Again, this depends on the situation and who you’re shooting for. If I’m shooting for the Globe, for example, the food stylist and I have a conversation beforehand and bounce ideas together. It’s very loose, and we know we have the chance to play with different options. I definitely find the collaborative process helps me a lot, rather than working by myself. It’s great fun and we treat it as though we are doing a portfolio shoot.
If the shoot is for an advertising client, there are so many more layers. By the time the project gets to me a lot of things have already been narrowed down into a rough layout. Often we will have a pre-pro conference call with everyone involved, to go through the specific products, the desired message, and the layouts and look we want to achieve. On these shoots we’d have a prop stylist as well as a food stylist, and teamwork becomes important.
I’d usually work with an art director and we’d get the shot to where we are happy, using stand-in food. At that point we’d show it to the client for approval of the basic setup and composition. From there, the stylist would make a final or “hero” and that would go on the set. Hopefully we’d get a client approval of the final shot, often after a few minor tweaks. The hero is never the same as the stand-in, so you hope people don’t fall in love with the stand-in.
- What is your post-production (editing) process? Could you talk a little about your digital work-flow and the software you use?
The camera shoots a huge RAW file, 50 mpx. We process that out into a tiff which we bring into Photoshop. Sometimes we work in 16 bit if we anticipate a lot of tonal and color corrections. What frequently happens in the commercial work is that we have to composite several images – for example, three drinks that are together in the same shot, but that are not all perfect at the same time. So those separate captures are layered together. Individual parts of the composite elements are masked, and then we do the tonal and color corrections on the layers above that. All edits are non-destructive.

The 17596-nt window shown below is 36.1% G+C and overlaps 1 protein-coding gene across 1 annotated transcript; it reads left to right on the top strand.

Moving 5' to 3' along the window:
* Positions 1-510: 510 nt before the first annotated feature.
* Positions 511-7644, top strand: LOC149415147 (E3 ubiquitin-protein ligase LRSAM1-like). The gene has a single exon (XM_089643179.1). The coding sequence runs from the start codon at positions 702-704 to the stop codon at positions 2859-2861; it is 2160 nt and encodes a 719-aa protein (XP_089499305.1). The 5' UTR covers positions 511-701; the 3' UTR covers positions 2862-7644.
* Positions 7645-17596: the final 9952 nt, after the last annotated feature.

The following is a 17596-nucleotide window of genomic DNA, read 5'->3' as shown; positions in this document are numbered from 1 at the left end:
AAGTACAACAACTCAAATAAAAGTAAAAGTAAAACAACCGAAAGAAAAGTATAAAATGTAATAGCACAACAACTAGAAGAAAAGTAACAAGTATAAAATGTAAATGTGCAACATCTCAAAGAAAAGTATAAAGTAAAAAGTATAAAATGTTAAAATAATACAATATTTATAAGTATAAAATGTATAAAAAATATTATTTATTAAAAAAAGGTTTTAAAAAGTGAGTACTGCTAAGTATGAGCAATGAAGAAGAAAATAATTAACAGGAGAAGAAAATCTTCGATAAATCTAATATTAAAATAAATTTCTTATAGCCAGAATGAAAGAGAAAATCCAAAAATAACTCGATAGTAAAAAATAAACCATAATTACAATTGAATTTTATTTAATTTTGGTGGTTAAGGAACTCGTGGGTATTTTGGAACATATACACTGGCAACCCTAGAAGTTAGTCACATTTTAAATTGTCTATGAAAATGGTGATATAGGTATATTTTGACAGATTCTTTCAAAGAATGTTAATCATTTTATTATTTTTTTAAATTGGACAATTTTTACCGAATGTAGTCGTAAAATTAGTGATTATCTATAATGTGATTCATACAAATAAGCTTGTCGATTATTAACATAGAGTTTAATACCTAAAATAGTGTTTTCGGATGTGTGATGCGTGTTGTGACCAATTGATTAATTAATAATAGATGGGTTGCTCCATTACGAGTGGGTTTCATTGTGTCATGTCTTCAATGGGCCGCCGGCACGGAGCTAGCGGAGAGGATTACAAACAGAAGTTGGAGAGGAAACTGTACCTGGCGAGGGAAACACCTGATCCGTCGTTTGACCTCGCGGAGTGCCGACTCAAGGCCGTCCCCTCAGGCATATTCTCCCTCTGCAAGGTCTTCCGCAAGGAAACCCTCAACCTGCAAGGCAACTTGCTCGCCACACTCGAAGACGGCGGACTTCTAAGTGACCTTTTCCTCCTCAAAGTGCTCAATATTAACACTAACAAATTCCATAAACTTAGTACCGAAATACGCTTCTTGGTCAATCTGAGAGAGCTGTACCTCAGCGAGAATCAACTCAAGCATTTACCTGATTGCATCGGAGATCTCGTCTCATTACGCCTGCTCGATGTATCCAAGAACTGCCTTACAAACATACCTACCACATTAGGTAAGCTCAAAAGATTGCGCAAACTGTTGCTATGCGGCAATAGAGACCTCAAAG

We do not use Lightroom for two reasons. One, our medium format camera needs its own proprietary software to process its RAW file. And two, the way Lightroom handles its catalog file makes it hard to manage post-production over a network.
Every job has its own image folder, with subfolders that contain RAW; tiff exports; layered and corrected psd files; and client files including flattened tiffs and downsized jpegs. We save files from every job we shoot, so a client who’s lost a file can (and often does) come back a year later and get a copy. We keep all these on 3 big RAID drives, and we keep track of where they live with MediaPro software, which allows us to tag images in lots of ways – subject, client, food stylist, usage, etc.
- What do you think that the next trend in food photography will be?
More black and dark tones. Much more focus – I think people are tired of blur in the back, and I’m guilty of that myself. Lots of overhead angles, which I find are overdone. Also, more shock value in some images, meaning not so much emphasis on making a “pretty” picture.
- What do you think it takes to be a good food photographer? Are any pointers you would give an aspiring food photographer?
Have passion and commitment, get right into the food and get personal with it. Don’t be afraid to fail. Find someone to collaborate with. Be aware of styles and trends, but don’t be overly influenced. Find your own voice by practice practice practice.